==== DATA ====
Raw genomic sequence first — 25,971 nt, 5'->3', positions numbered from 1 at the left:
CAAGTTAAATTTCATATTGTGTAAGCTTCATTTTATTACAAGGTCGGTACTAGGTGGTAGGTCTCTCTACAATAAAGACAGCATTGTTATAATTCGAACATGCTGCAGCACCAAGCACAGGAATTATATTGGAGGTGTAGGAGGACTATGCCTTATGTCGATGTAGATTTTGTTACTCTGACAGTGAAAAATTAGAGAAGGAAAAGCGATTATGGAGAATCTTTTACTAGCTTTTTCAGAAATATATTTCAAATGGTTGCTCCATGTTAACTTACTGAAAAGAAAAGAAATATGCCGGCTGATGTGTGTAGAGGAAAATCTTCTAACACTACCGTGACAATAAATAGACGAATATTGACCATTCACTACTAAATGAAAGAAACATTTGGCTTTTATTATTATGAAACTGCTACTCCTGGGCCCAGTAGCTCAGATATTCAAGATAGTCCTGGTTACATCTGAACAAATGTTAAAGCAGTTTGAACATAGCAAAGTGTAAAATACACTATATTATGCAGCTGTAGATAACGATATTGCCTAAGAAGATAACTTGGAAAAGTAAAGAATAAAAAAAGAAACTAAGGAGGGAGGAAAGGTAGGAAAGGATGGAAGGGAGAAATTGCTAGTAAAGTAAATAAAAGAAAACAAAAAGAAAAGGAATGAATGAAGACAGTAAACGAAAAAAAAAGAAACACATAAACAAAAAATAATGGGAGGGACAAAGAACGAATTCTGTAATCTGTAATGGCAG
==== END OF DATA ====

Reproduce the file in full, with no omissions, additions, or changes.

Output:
Raw genomic sequence first — 25,971 nt, 5'->3', positions numbered from 1 at the left:
CAAGTTAAATTTCATATTGTGTAAGCTTCATTTTATTACAAGGTCGGTACTAGGTGGTAGGTCTCTCTACAATAAAGACAGCATTGTTATAATTCGAACATGCTGCAGCACCAAGCACAGGAATTATATTGGAGGTGTAGGAGGACTATGCCTTATGTCGATGTAGATTTTGTTACTCTGACAGTGAAAAATTAGAGAAGGAAAAGCGATTATGGAGAATCTTTTACTAGCTTTTTCAGAAATATATTTCAAATGGTTGCTCCATGTTAACTTACTGAAAAGAAAAGAAATATGCCGGCTGATGTGTGTAGAGGAAAATCTTCTAACACTACCGTGACAATAAATAGACGAATATTGACCATTCACTACTAAATGAAAGAAACATTTGGCTTTTATTATTATGAAACTGCTACTCCTGGGCCCAGTAGCTCAGATATTCAAGATAGTCCTGGTTACATCTGAACAAATGTTAAAGCAGTTTGAACATAGCAAAGTGTAAAATACACTATATTATGCAGCTGTAGATAACGATATTGCCTAAGAAGATAACTTGGAAAAGTAAAGAATAAAAAAAGAAACTAAGGAGGGAGGAAAGGTAGGAAAGGATGGAAGGGAGAAATTGCTAGTAAAGTAAATAAAAGAAAACAAAAAGAAAAGGAATGAATGAAGACAGTAAACGAAAAAAAAAGAAACACATAAACAAAAAATAATGGGAGGGACAAAGAACGAATTCTGTAATCTGTAATGGCAG